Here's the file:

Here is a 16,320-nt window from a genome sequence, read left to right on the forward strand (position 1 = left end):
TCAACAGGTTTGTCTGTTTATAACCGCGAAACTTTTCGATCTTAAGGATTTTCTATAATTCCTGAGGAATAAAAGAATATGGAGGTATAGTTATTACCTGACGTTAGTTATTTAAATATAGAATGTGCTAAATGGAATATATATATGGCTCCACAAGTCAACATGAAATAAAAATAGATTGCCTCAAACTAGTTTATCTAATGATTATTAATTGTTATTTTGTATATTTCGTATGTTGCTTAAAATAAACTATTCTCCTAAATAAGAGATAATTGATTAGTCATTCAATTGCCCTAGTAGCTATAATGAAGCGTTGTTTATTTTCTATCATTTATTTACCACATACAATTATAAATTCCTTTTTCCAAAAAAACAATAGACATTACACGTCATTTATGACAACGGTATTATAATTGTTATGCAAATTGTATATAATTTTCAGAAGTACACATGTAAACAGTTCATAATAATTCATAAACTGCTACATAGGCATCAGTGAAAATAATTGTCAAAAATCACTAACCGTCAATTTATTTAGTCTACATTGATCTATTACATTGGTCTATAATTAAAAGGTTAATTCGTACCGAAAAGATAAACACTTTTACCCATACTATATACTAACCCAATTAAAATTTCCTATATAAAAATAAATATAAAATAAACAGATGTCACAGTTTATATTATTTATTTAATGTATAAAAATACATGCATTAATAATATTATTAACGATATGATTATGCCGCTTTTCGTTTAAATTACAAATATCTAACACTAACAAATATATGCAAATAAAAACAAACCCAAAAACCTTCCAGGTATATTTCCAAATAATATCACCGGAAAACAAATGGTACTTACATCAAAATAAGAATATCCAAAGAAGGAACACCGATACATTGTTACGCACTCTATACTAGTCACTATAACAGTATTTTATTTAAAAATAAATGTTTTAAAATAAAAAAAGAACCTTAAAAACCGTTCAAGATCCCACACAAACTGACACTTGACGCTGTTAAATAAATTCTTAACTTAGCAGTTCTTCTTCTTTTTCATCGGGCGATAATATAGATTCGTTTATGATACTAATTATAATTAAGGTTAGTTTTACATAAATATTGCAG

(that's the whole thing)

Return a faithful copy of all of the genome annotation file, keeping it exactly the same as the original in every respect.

Here is a 16,320-nt window from a genome sequence, read left to right on the forward strand (position 1 = left end):
TCAACAGGTTTGTCTGTTTATAACCGCGAAACTTTTCGATCTTAAGGATTTTCTATAATTCCTGAGGAATAAAAGAATATGGAGGTATAGTTATTACCTGACGTTAGTTATTTAAATATAGAATGTGCTAAATGGAATATATATATGGCTCCACAAGTCAACATGAAATAAAAATAGATTGCCTCAAACTAGTTTATCTAATGATTATTAATTGTTATTTTGTATATTTCGTATGTTGCTTAAAATAAACTATTCTCCTAAATAAGAGATAATTGATTAGTCATTCAATTGCCCTAGTAGCTATAATGAAGCGTTGTTTATTTTCTATCATTTATTTACCACATACAATTATAAATTCCTTTTTCCAAAAAAACAATAGACATTACACGTCATTTATGACAACGGTATTATAATTGTTATGCAAATTGTATATAATTTTCAGAAGTACACATGTAAACAGTTCATAATAATTCATAAACTGCTACATAGGCATCAGTGAAAATAATTGTCAAAAATCACTAACCGTCAATTTATTTAGTCTACATTGATCTATTACATTGGTCTATAATTAAAAGGTTAATTCGTACCGAAAAGATAAACACTTTTACCCATACTATATACTAACCCAATTAAAATTTCCTATATAAAAATAAATATAAAATAAACAGATGTCACAGTTTATATTATTTATTTAATGTATAAAAATACATGCATTAATAATATTATTAACGATATGATTATGCCGCTTTTCGTTTAAATTACAAATATCTAACACTAACAAATATATGCAAATAAAAACAAACCCAAAAACCTTCCAGGTATATTTCCAAATAATATCACCGGAAAACAAATGGTACTTACATCAAAATAAGAATATCCAAAGAAGGAACACCGATACATTGTTACGCACTCTATACTAGTCACTATAACAGTATTTTATTTAAAAATAAATGTTTTAAAATAAAAAAAGAACCTTAAAAACCGTTCAAGATCCCACACAAACTGACACTTGACGCTGTTAAATAAATTCTTAACTTAGCAGTTCTTCTTCTTTTTCATCGGGCGATAATATAGATTCGTTTATGATACTAATTATAATTAAGGTTAGTTTTACATAAATATTGCAG